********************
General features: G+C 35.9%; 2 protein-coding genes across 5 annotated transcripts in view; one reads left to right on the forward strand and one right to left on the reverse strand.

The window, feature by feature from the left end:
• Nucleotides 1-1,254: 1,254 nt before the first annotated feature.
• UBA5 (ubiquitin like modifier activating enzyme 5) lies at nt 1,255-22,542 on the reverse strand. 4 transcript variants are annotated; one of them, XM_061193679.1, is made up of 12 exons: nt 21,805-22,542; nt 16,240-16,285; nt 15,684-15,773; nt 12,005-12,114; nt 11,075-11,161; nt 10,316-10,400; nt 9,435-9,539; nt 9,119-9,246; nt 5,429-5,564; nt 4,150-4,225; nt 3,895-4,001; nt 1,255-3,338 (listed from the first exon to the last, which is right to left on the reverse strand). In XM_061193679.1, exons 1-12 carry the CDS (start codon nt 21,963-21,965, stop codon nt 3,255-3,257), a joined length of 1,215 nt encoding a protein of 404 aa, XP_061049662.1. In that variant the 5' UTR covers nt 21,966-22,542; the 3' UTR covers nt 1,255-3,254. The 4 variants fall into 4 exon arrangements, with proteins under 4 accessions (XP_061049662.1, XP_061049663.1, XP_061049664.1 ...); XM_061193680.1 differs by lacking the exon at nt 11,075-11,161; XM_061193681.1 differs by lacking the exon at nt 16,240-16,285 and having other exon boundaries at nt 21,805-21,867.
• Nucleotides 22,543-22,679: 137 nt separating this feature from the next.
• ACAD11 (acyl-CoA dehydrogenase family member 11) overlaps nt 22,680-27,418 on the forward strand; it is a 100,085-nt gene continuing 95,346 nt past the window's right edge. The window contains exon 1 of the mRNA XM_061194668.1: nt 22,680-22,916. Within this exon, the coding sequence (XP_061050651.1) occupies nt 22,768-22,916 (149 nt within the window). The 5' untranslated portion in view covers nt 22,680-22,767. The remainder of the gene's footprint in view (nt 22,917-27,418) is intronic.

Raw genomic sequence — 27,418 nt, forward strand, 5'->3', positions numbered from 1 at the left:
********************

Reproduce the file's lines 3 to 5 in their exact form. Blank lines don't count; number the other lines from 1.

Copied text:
• Nucleotides 1-1,254: 1,254 nt before the first annotated feature.
• UBA5 (ubiquitin like modifier activating enzyme 5) lies at nt 1,255-22,542 on the reverse strand. 4 transcript variants are annotated; one of them, XM_061193679.1, is made up of 12 exons: nt 21,805-22,542; nt 16,240-16,285; nt 15,684-15,773; nt 12,005-12,114; nt 11,075-11,161; nt 10,316-10,400; nt 9,435-9,539; nt 9,119-9,246; nt 5,429-5,564; nt 4,150-4,225; nt 3,895-4,001; nt 1,255-3,338 (listed from the first exon to the last, which is right to left on the reverse strand). In XM_061193679.1, exons 1-12 carry the CDS (start codon nt 21,963-21,965, stop codon nt 3,255-3,257), a joined length of 1,215 nt encoding a protein of 404 aa, XP_061049662.1. In that variant the 5' UTR covers nt 21,966-22,542; the 3' UTR covers nt 1,255-3,254. The 4 variants fall into 4 exon arrangements, with proteins under 4 accessions (XP_061049662.1, XP_061049663.1, XP_061049664.1 ...); XM_061193680.1 differs by lacking the exon at nt 11,075-11,161; XM_061193681.1 differs by lacking the exon at nt 16,240-16,285 and having other exon boundaries at nt 21,805-21,867.
• Nucleotides 22,543-22,679: 137 nt separating this feature from the next.